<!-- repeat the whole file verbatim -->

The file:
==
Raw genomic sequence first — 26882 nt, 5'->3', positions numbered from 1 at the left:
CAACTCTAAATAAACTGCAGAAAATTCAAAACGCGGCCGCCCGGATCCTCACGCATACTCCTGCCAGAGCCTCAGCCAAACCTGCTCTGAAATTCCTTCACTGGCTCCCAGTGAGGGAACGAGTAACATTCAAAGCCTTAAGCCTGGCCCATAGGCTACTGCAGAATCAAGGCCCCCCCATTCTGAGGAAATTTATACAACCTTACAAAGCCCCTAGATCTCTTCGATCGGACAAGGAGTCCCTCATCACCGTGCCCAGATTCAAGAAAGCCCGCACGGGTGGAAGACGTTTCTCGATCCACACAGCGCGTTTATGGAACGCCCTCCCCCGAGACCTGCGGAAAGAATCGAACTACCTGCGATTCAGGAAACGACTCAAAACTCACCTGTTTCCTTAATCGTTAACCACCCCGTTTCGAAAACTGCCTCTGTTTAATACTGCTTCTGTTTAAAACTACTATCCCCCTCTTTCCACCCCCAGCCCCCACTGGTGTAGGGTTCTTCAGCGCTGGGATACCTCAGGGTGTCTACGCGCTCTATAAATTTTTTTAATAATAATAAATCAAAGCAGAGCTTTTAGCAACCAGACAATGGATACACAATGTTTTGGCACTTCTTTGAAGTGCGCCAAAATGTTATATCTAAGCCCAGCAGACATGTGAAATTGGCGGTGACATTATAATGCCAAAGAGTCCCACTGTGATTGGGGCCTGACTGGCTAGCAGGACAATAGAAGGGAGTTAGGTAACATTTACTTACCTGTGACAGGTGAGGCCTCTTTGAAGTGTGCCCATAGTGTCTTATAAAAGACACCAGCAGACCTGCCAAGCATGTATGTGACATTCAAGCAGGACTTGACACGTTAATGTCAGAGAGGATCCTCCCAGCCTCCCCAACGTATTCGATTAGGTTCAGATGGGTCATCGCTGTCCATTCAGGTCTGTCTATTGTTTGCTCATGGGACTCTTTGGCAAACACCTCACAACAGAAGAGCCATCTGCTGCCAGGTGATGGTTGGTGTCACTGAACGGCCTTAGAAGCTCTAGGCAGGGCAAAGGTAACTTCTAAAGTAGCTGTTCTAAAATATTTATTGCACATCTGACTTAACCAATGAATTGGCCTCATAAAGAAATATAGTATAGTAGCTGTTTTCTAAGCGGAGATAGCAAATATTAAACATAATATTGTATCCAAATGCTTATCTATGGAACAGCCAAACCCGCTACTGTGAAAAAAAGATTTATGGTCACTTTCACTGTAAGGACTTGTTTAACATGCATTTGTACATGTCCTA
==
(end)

Raw genomic sequence first — 26882 nt, 5'->3', positions numbered from 1 at the left:
CAACTCTAAATAAACTGCAGAAAATTCAAAACGCGGCCGCCCGGATCCTCACGCATACTCCTGCCAGAGCCTCAGCCAAACCTGCTCTGAAATTCCTTCACTGGCTCCCAGTGAGGGAACGAGTAACATTCAAAGCCTTAAGCCTGGCCCATAGGCTACTGCAGAATCAAGGCCCCCCCATTCTGAGGAAATTTATACAACCTTACAAAGCCCCTAGATCTCTTCGATCGGACAAGGAGTCCCTCATCACCGTGCCCAGATTCAAGAAAGCCCGCACGGGTGGAAGACGTTTCTCGATCCACACAGCGCGTTTATGGAACGCCCTCCCCCGAGACCTGCGGAAAGAATCGAACTACCTGCGATTCAGGAAACGACTCAAAACTCACCTGTTTCCTTAATCGTTAACCACCCCGTTTCGAAAACTGCCTCTGTTTAATACTGCTTCTGTTTAAAACTACTATCCCCCTCTTTCCACCCCCAGCCCCCACTGGTGTAGGGTTCTTCAGCGCTGGGATACCTCAGGGTGTCTACGCGCTCTATAAATTTTTTTAATAATAATAAATCAAAGCAGAGCTTTTAGCAACCAGACAATGGATACACAATGTTTTGGCACTTCTTTGAAGTGCGCCAAAATGTTATATCTAAGCCCAGCAGACATGTGAAATTGGCGGTGACATTATAATGCCAAAGAGTCCCACTGTGATTGGGGCCTGACTGGCTAGCAGGACAATAGAAGGGAGTTAGGTAACATTTACTTACCTGTGACAGGTGAGGCCTCTTTGAAGTGTGCCCATAGTGTCTTATAAAAGACACCAGCAGACCTGCCAAGCATGTATGTGACATTCAAGCAGGACTTGACACGTTAATGTCAGAGAGGATCCTCCCAGCCTCCCCAACGTATTCGATTAGGTTCAGATGGGTCATCGCTGTCCATTCAGGTCTGTCTATTGTTTGCTCATGGGACTCTTTGGCAAACACCTCACAACAGAAGAGCCATCTGCTGCCAGGTGATGGTTGGTGTCACTGAACGGCCTTAGAAGCTCTAGGCAGGGCAAAGGTAACTTCTAAAGTAGCTGTTCTAAAATATTTATTGCACATCTGACTTAACCAATGAATTGGCCTCATAAAGAAATATAGTATAGTAGCTGTTTTCTAAGCGGAGATAGCAAATATTAAACATAATATTGTATCCAAATGCTTATCTATGGAACAGCCAAACCCGCTACTGTGAAAAAAAGATTTATGGTCACTTTCACTGTAAGGACTTGTTTAACATGCATTTGTACATGTCCTA